My Bug-A-Salt 3.0 is fantastic. I nail flies probably about 80 percent of the time. My technique is to shoot them from about six feet away. Closer than that and they often fly off. I hold both arms out straight, steady the gun with both hands, and boom! I figure with my arms out the muzzle is roughly four feet from the little pesky flies.
I will not be getting a Shred-er, but since I have recently acquired a 2240, one of these is on my short list.
If you get the Bug Blaster let us know how you like it.
I crossed it off my list since I already have the Shred er and it’s doing so well.
That will definitely happen. 😉
Ok let us know when you get one.
Like GF1 I am very curious about the Bug Blaster.
My Bug-A-Salt sees most of its use in the spring when the flies are coming out of hibernation but it is always close at hand during the summer and fall.
With the exception of large spiders (that my wife abhors), to avoid getting salt everywhere I don’t use it inside the house. I’d rather swat a fly than have to get the vacuum out 🙂
I have a dislike of wasps and will kill everyone I can. The Bug-A-Salt does an adequate job at knocking them off the hummingbird feeder but around the gardens I usually resort to using my Slavia 618 to get rid of them.
Late summer to early fall is my favorite time to hunt bugs with the 618. Lots of grasshoppers around and there’s always wasps feeding on apples under the tree. A great way to practice fast sighting and shooting.
Totally unrelated, but there’s a FWB 124 in .177 over in Toronto that’s just been listed on CGN, complete with FWB aperture.
Thought that might interest you if you hadn’t seen it yet.
I would have been interested but the 124 I have had for 41 years is still shooting well. 🙂
My 124 is the reason I’m so fond of Feinwerkbau airguns and now have a couple of their springers, SSPs and just recently a PCP target pistol.
My next air rifle will be a Weihrauch, probably a HW30 in .177 or maybe a HW50 in .177 or maybe .22 …still debating that.
“Fortunately, my cat, Dale Evans, likes to hunt them.”
You’ve got a good kitty there, hunting the house varmints to keep her Daddy’s place a “varmint-free” zone…”yay” for Dale Evans! =>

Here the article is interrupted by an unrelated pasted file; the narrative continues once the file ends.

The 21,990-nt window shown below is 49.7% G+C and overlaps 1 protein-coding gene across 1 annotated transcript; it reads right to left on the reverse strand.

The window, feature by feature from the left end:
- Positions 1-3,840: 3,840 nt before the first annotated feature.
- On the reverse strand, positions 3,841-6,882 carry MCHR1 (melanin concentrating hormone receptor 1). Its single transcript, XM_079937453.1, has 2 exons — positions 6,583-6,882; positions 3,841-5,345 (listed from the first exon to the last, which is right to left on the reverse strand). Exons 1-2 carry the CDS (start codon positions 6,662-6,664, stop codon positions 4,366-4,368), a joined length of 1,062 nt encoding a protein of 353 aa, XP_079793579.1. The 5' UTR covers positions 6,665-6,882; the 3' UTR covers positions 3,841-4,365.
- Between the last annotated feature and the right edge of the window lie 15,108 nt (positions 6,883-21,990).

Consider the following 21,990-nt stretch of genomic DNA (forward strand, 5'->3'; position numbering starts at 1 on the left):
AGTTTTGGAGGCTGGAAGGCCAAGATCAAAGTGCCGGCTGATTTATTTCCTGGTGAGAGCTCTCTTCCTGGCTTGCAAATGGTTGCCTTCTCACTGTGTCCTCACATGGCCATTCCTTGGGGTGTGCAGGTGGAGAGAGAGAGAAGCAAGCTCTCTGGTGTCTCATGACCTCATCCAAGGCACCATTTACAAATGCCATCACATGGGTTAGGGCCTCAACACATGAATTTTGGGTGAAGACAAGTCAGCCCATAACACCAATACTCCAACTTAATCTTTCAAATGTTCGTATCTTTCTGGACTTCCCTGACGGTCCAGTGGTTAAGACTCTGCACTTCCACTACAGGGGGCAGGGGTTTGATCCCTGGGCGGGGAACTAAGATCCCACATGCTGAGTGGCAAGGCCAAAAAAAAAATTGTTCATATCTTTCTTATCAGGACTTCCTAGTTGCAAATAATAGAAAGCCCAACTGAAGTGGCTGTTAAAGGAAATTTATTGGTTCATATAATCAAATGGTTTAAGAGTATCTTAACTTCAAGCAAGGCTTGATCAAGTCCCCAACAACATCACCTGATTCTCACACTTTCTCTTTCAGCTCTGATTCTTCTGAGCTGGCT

“Wasps still avoid the SHRED-ER.”
Interestingly, we’ve got the same problem here; the Crosman 357 “Pseudo-SHRED-ER” is ready to go, but there’s been nary a wasp to be seen.
However, I have seen some around the [covered] fire pit area; I have a feeling that when we uncover that in the Fall, I’d better have that revolver handy…and I think it quite likely that I’ll need all 10 shots.
Asking you to give Dale Evans an extra scratch on the head for me,
I think 753 is a better indoor toy compared to 1377.
Good thought. But you never know till you …
The flys are gone. The carpenter bee’s haven’t been around since spring. And haven’t even seen any wasps.
And I don’t shoot the lizards.
Sounds to me like it’s time for the Shred er and Bug A Salt to take a break. We’ll if anything it will make them last longer if we ain’t using them. 🙂
Wonder who is raising the prices on pellets. PA or the manufacturer.
Just checked the premier hollow points and they was $9.99 a tin of 500. Now they are $11.49 a tin of 500. That’s a pretty significant price increase.
What is this world coming too. Was the firearm world. Now the air gun world. Insert mad smiley face here.
Relax. The most popular president in the history of American elections says it’s transitory.
Why Half, don’t smile or you’ll scrape your tongue! 😉
Did George Washington say that in a seance? ;^)
I think you’re confusing the old record holder for the new one.
I was only trying to be funny (hence the winking face), but it also depends how one defines popular in elections. While the current one received the most votes ever, the first one ran unopposed. Also, Washington is likely the only Pres. EVERY American reveres. FDR, Kennedy, even Lincoln are reviled by a few haters, but Washington reigns.
On another topic (but still airgun related), I was reading through your old post on the Haenel model 1, the part where you reference the date stamp:
I took that rifle I got from Frank out of the stock and looked at every square inch of the metal work to try and find a stamp; I was tearing my hair out!
(and there’s hardly enough of that as it is, LOL! #_#)
Anyway, I looked up some more Haenel info on the forums, and came to this:
The first 24 pics look just like my rifle; but pic #26 is interesting in that it shows the date code stamped on the upper portion of the butt stock!
Lo and behold, I put the metal work aside, and looked at the stock, and there it was, hahaha!…right in front of me the whole time…I just couldn’t see the forest for all the trees…oy! =>
Take care & God bless,
P.S. Thank you, Frank! This little gem is still shooting great 83 years after she rolled off the production line. How many things getting produced TODAY will still be working as good as new 83 years from now? Not many, I’ll warrant.
Wow! That’s a really nice little rifle. Well done!
It IS a really cool little rifle; I got it from Frank Balistreri; check out his comments from the past couple of days; he has many other such cool things he is willing to part with.
Yes. I know Frank. He’s amazing.
I concur. =>
How about testing one of these?
“The pull and squeeze mechanism for firing”? Might the writer be referring to the trigger? I just had a flashback of a certain U.S. senator calling a basketball hoop a “basketball ring.”
I was amusedly reading part of this blog aloud to my wife about Martin R. testing the 2.0 and then the Shredder on the empty aluminum can on the coffee table and that right away the two, excellent air gun builders decided they had to have one for themselves! My wife laughed and asked me, “Wouldn’t you have liked to be a fly on the wall during that exchange?” And I said, “No, I wouldn’t!”